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Friday, 10 May 2019

Movie review: First Man, dir Damien Chazelle (2018)

This interesting and ambitious biopic focuses very strongly on the character of Neil Armstrong (Ryan Gosling), who was the first man to step on the moon in 1969. Claire Foy as the astronaut’s wife Janet is effective but the other main characters are all played by competent character actors and their role is always a supporting one, despite Gosling's Armstrong’s laconic honesty and tin-tacks attitude toward his profession.

The film deftly employs a rich visual vocabulary to give the viewer a feeling for how it felt to be an astronaut, and the reliance on bald visual statements that depend on the technology involved in the enterprise as well as the stunning beauty of life outside the Earth’s atmosphere is effective. I was impressed by the honesty of the depictions used and also humbled by the fairly overt quote from Kubrick in one scene where the backing track is a waltz. From an aesthetic point of view this film pushes all the right buttons.

The Armstrong character’s troubles with the memory of his daughter, Karen, who passed away as a result of cancer at an early age, is not so perfectly handled. It is as though the director needed a weakness to give the character depth. This mental tic pops up from time to time and serves as a powerful plot device at various times in the movie.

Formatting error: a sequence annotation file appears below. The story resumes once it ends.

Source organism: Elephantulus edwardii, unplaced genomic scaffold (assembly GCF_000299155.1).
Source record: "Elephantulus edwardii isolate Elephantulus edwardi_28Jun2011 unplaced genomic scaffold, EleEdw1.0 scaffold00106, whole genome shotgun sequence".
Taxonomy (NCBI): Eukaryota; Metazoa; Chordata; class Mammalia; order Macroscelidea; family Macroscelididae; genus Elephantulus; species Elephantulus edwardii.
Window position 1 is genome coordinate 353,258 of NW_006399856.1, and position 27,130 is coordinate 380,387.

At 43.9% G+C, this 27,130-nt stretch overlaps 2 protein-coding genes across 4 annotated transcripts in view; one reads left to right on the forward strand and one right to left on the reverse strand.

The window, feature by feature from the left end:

I saw this movie during a 15-hour flight over the Indian Ocean and so the shuddering rockets and the eerily quiet space capsules worked for me in an immediate sense, as well.

I think this film deserves recognition for what it tries to do. In the context of your typical American chest thumping, it is remarkably understated. The flag only appears twice in the film. It appears once in a scene where one of Armstrong’s young sons is raising it on a flagpole. The other scene it appears in is a wide shot of the moon lander with the flag set up on the moon’s surface nearby. In neither shot is the sentimental function of the flag overpowering. The importance however of the Russian adventures in space in motivating the US government to fund the moon program on the other hand is highlighted, and money is talked about in a number of different scenes some of which feature characters based on people from the post-war civil rights push.

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